The New York Times does what it’s told: What the media’s not telling you about our next likely foreign intervention
Drumbeat to arm Ukraine forces gets louder. Even Brookings and Times “liberals” are on board. That means danger…
This column is a little bit about Ukraine, and we have brand-new things to think about as of this week. It is also about Greece and Spain, both of which suddenly give us a great deal to think about.
You are going to wonder how these topics could possibly be related, so I had better tell you right away.
It is because this column is mostly about us, we the nation of spectators. The world spins, but most of us seem to stir for nothing anymore other than gadgetry, gloppy food, corporate sports and bad films. None of it ever fills the emptiness that, in the course of a couple of generations, has become a standing feature of the American experience. It merely leaves us befuddled strangers.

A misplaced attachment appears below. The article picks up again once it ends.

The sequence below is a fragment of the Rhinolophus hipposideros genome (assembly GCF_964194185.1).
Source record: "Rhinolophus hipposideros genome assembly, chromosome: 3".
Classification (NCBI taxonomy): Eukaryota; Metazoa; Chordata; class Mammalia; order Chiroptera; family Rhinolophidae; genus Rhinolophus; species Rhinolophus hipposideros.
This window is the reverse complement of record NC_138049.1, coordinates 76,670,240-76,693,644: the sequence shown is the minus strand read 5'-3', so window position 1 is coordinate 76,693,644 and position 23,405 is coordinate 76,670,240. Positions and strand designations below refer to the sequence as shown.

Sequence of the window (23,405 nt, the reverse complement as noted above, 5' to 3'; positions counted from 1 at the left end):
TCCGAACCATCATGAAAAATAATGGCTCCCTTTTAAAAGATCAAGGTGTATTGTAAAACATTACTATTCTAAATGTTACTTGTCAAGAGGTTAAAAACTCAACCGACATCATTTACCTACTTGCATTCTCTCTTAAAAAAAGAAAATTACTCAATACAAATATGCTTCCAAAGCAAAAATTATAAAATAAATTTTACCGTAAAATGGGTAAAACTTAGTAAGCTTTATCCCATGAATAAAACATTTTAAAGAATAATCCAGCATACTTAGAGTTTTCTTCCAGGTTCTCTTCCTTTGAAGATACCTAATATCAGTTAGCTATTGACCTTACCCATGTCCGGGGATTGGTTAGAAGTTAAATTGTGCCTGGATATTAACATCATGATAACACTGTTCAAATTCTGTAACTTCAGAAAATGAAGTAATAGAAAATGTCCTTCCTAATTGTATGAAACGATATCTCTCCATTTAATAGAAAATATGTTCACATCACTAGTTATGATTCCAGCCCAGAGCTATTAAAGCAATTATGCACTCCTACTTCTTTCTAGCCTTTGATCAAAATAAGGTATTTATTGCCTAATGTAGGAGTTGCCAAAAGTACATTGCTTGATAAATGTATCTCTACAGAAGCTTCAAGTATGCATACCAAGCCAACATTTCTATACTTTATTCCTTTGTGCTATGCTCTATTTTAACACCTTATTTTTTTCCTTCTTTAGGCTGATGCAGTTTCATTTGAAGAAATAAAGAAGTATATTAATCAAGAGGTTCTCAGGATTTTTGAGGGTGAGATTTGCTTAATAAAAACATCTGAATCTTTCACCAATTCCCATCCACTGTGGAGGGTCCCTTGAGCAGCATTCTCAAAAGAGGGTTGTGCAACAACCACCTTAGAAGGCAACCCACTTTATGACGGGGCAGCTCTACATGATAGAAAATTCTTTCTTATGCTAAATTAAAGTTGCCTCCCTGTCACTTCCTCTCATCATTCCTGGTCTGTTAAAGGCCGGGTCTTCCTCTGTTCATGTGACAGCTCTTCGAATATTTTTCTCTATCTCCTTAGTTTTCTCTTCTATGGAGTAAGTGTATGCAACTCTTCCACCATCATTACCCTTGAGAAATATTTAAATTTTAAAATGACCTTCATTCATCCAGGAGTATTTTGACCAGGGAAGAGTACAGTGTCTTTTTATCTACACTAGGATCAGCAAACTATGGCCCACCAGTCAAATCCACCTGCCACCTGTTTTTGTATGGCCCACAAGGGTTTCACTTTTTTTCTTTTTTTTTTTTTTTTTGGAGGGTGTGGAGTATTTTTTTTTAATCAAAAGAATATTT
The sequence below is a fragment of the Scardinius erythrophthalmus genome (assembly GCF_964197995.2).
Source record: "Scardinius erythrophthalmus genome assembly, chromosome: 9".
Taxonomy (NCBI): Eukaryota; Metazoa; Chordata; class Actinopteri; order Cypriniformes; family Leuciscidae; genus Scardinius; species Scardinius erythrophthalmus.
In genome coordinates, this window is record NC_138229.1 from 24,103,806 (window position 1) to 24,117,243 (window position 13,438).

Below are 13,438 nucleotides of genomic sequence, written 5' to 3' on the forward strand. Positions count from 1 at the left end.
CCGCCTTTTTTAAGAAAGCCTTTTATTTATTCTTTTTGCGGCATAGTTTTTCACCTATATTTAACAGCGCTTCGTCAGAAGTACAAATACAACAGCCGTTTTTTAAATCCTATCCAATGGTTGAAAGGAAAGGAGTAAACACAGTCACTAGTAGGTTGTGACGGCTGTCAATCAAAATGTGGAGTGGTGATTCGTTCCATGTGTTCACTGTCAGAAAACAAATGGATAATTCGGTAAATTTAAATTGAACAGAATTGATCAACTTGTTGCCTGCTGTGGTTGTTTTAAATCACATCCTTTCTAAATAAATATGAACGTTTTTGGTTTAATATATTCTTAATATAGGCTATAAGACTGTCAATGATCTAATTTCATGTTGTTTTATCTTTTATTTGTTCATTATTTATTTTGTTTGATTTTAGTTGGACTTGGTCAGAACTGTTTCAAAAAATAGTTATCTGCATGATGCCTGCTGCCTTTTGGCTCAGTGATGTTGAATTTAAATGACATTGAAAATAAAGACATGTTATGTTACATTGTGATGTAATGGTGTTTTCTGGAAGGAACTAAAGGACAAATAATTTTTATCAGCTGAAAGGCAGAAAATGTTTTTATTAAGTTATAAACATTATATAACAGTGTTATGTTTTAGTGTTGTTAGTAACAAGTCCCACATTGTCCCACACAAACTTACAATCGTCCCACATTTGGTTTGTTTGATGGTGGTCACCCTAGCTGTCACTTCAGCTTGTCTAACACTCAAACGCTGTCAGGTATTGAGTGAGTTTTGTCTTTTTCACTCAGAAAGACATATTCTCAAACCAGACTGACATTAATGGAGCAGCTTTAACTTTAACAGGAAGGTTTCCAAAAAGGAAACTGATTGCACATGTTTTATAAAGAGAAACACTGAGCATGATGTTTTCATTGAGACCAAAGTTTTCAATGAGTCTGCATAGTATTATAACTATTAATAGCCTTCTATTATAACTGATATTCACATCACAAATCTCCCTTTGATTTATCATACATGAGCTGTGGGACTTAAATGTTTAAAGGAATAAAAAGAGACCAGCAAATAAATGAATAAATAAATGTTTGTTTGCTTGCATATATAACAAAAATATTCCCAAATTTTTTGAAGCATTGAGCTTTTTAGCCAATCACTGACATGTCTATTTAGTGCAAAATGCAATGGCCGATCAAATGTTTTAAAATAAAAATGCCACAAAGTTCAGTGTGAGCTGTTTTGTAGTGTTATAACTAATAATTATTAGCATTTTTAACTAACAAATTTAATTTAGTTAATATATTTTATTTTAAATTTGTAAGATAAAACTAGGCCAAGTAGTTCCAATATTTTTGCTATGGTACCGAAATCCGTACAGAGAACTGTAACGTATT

The news of the past few days, taken together, brings me to a question. It is not, as last week, “What are we doing?” Now we turn it upside down: “What is it we are not doing, what have we stopped doing? And how did we land in a state of near-perfect quietude no matter what goes on out our windows?
I came late to the worry, expressed by a few thoughtful readers, that the Ukraine crisis bears the risk of a hot war between nuclear-armed powers. This is what you get when you neglect to “think with history,” to borrow a phrase from Carl Schorske, a Princeton scholar I have long admired. My error.